Setting up Samba home folder shares for a CentOS 6 server and Mac OS X client
On Mac OS X if you want to share your home folder over the network with authentication, you only have to tick a check box in System Preferences and It Just Works™. On CentOS Linux? Well…
Today I wanted to access my home folder on our Linux analysis machine over the network on a Mac OS X client. Although I could have just done everything in a Terminal, I like the pretty graphics of Finder and being able to see my files without typing
ls -l. The Linux machine in question is one I installed CentOS 6 on a while back. (Which, by the way, was a big mistake, since CentOS apparently does not maintain packages for things younger than a decade).
I first looked into using NFS since apparently that’s the thing you use for Linux machines, but if you don’t want NFS to share your files with the entire world, you need to set up a Kerberos key distribution service. That is unappealing given that I just want to access my own files over the network. So I settled on Samba instead. (Apple Filing Protocol, the only other option for an OS X client, is 100% out of the question because it is awful and I’m pretty sure it’s not supported on Linux).
There are roughly a dozen configuration files you need to edit in order for Samba to work properly. I don’t actually know which files I need to edit, I just kept doing things I found on the Internet until Samba started working.
/etc/samba/smb.conf: We want to let each user access their own home directory over Samba.
[global] workgroup = WORKGROUP server string = Samba Server netbios name = SAMBA # change hosts allow to the subnet you want to share files across hosts allow = 192.168.0. log file = /var/log/samba/log.%m max log size = 50 security = user map to guest = bad user passdb backend = tdbsam # this will let people log into their own home directories [homes] comment = Home Directories browseable = no writable = yes valid users = %S create mask = 0700 directory mask = 0700
/etc/sysconfig/iptables: I don’t know if these are all needed but it seems to work. Again change the subnet with the one you want to actually share across (to match hosts allow in smb.conf)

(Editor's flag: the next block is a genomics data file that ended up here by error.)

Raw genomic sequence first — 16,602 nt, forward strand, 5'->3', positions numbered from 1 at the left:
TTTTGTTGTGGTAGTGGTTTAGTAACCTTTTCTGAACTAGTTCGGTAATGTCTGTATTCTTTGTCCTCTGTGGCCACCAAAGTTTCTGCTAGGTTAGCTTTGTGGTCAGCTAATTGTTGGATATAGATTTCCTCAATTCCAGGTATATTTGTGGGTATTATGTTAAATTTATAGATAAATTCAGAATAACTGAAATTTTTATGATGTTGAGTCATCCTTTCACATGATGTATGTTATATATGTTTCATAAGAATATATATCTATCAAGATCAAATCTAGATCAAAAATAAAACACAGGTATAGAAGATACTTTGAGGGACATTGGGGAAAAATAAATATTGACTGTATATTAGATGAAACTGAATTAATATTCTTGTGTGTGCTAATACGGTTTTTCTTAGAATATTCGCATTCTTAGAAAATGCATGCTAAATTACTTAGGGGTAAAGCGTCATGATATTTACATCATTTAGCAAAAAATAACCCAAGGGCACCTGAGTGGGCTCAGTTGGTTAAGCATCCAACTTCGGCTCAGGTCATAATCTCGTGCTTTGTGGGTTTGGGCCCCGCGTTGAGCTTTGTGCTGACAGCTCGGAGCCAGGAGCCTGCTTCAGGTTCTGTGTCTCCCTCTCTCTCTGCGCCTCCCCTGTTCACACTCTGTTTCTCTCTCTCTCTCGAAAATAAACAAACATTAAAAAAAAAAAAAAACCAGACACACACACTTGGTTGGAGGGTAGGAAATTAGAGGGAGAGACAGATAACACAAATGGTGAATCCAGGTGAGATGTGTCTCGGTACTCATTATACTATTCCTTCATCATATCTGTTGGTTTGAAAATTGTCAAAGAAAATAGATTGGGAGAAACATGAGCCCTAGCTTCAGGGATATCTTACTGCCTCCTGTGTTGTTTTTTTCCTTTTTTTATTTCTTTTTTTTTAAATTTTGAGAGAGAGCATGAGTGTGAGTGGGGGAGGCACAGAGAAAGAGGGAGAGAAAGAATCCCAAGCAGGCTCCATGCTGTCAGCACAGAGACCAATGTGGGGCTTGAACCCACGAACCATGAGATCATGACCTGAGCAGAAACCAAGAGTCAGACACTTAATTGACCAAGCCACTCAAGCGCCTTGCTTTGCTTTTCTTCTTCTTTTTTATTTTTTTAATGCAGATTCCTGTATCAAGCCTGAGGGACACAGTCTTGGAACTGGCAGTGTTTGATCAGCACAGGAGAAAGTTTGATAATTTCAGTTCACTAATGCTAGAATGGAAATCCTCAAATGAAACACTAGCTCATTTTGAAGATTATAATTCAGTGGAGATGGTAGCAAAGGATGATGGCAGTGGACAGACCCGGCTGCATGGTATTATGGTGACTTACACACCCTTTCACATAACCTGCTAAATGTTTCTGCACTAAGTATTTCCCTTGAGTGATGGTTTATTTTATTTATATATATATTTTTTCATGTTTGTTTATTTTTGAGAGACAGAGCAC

-A INPUT -s 192.168.0.0/24 -m state --state NEW -p udp --dport 137 -j ACCEPT -A INPUT -s 192.168.0.0/24 -m state --state NEW -p tcp --dport 137 -j ACCEPT -A INPUT -s 192.168.0.0/24 -m state --state NEW -p udp --dport 138 -j ACCEPT -A INPUT -s 192.168.0.0/24 -m state --state NEW -p tcp --dport 138 -j ACCEPT -A INPUT -s 192.168.0.0/24 -m state --state NEW -p tcp --dport 139 -j ACCEPT -A INPUT -s 192.168.0.0/24 -m state --state NEW -p udp --dport 139 -j ACCEPT -A INPUT -s 192.168.0.0/24 -m state --state NEW -p tcp --dport 445 -j ACCEPT -A INPUT -s 192.168.0.0/24 -m state --state NEW -p udp --dport 445 -j ACCEPT
Then restart the services with
# service iptables restart iptables: Flushing firewall rules: [ OK ] iptables: Setting chains to policy ACCEPT: filter [ OK ] iptables: Unloading modules: [ OK ] iptables: Applying firewall rules: [ OK ] # service smb restart Shutting down SMB services: [ OK ] Starting SMB services: [ OK ]
We also need to let SELinux know that we’re not doing any terrorist activities on our Samba share:
# setsebool -P samba_enable_home_dirs on
Now to test it locally with
$ smbclient //localhost/myuser -U myuser Enter myuser's password: Domain=[WORKGROUP] OS=[Unix] Server=[Samba 3.6.23-12.el6] tree connect failed: NT_STATUS_ACCESS_DENIED
OK, so that bit in
passdb backend = tdbsam requiring “no further configuration” is apparently a total lie. Luckily there exists
smbpasswd for backwards compatibility, so let’s just use that:
# smbpasswd -a myuser New SMB password: Retype new SMB password: Added user myuser.
smbclient again yields:
$ smbclient //localhost/myuser -U myuser Enter myuser's password: Domain=[WORKGROUP] OS=[Unix] Server=[Samba 3.6.23-12.el6] smb: \>
Victory! Now to test it on OS X. In Finder, click Go => Connect to Server… and enter
smb://192.168.0.101 (or whatever your server is called) and type in your credentials. Hopefully it works!
I don’t know why it is so complicated. I suspect that ultimately it’s my own fault for installing CentOS but honestly I’m inclined to think that everything involving Linux is awful and terrible.